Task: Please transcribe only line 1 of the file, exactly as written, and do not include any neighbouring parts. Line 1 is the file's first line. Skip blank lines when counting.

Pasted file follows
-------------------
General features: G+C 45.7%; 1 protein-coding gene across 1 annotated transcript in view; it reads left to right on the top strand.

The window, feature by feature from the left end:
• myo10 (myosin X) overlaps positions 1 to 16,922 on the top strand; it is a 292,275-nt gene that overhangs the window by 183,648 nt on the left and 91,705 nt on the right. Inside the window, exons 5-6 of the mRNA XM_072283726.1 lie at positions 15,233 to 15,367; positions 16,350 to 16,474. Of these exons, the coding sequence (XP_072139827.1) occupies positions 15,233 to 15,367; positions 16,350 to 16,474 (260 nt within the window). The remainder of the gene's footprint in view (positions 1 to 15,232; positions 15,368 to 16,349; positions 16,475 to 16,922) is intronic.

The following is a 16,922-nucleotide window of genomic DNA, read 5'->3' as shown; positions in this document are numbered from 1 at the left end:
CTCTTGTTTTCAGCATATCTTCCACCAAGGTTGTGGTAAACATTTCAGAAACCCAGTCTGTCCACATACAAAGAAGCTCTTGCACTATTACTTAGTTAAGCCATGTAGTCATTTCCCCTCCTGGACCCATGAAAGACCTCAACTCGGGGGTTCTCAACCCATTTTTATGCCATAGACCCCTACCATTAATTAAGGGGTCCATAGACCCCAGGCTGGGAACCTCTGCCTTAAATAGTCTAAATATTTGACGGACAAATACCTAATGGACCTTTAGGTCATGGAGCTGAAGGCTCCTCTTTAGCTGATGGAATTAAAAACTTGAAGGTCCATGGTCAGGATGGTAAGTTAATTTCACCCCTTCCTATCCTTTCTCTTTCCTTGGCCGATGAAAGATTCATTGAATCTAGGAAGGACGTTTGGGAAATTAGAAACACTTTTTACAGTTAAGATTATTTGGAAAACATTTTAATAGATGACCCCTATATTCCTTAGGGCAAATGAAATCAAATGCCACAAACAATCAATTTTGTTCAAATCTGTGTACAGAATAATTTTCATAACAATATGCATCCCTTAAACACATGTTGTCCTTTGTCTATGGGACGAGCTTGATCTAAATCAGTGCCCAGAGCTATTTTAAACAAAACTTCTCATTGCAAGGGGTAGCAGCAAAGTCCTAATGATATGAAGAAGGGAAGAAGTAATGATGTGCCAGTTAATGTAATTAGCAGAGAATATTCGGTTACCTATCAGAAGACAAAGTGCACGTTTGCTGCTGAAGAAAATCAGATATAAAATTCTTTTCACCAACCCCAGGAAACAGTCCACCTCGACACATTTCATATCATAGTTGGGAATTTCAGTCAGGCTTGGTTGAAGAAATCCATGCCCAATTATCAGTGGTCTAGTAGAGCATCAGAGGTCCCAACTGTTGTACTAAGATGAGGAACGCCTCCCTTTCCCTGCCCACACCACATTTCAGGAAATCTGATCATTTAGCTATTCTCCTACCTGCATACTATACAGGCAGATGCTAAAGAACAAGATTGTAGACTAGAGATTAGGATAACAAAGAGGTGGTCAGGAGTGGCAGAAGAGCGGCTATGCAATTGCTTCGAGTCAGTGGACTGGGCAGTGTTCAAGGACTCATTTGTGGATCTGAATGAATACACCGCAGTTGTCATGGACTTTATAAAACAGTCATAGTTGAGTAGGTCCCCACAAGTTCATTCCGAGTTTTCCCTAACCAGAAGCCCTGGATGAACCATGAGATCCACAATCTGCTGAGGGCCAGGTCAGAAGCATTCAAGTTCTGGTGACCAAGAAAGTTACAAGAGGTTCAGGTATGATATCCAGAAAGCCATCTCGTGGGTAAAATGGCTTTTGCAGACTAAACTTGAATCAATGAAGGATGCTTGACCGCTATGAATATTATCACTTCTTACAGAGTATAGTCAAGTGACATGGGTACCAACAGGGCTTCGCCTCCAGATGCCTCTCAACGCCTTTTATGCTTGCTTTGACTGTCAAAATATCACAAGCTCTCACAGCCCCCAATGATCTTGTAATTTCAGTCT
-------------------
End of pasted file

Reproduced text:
General features: G+C 45.7%; 1 protein-coding gene across 1 annotated transcript in view; it reads left to right on the top strand.